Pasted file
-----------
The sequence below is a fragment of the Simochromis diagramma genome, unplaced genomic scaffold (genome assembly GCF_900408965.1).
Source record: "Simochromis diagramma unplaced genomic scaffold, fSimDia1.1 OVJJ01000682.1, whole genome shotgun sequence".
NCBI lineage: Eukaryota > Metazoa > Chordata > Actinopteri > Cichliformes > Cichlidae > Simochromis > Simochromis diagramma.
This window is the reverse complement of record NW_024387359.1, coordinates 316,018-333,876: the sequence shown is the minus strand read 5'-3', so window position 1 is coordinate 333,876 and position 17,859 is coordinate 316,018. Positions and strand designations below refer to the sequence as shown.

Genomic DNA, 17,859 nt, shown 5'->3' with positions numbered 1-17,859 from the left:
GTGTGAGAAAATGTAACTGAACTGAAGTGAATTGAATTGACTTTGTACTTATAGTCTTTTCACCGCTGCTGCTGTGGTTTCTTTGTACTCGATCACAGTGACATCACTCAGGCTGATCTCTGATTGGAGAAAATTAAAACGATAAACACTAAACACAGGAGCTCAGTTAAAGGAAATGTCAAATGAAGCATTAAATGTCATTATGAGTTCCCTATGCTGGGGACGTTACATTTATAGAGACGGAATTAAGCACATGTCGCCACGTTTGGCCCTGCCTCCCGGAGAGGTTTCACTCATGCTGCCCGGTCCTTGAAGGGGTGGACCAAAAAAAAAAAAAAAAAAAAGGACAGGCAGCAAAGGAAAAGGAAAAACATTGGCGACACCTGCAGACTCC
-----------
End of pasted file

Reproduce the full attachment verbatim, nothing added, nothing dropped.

The sequence below is a fragment of the Simochromis diagramma genome, unplaced genomic scaffold (genome assembly GCF_900408965.1).
Source record: "Simochromis diagramma unplaced genomic scaffold, fSimDia1.1 OVJJ01000682.1, whole genome shotgun sequence".
NCBI lineage: Eukaryota > Metazoa > Chordata > Actinopteri > Cichliformes > Cichlidae > Simochromis > Simochromis diagramma.
This window is the reverse complement of record NW_024387359.1, coordinates 316,018-333,876: the sequence shown is the minus strand read 5'-3', so window position 1 is coordinate 333,876 and position 17,859 is coordinate 316,018. Positions and strand designations below refer to the sequence as shown.

Genomic DNA, 17,859 nt, shown 5'->3' with positions numbered 1-17,859 from the left:
GTGTGAGAAAATGTAACTGAACTGAAGTGAATTGAATTGACTTTGTACTTATAGTCTTTTCACCGCTGCTGCTGTGGTTTCTTTGTACTCGATCACAGTGACATCACTCAGGCTGATCTCTGATTGGAGAAAATTAAAACGATAAACACTAAACACAGGAGCTCAGTTAAAGGAAATGTCAAATGAAGCATTAAATGTCATTATGAGTTCCCTATGCTGGGGACGTTACATTTATAGAGACGGAATTAAGCACATGTCGCCACGTTTGGCCCTGCCTCCCGGAGAGGTTTCACTCATGCTGCCCGGTCCTTGAAGGGGTGGACCAAAAAAAAAAAAAAAAAAAAGGACAGGCAGCAAAGGAAAAGGAAAAACATTGGCGACACCTGCAGACTCC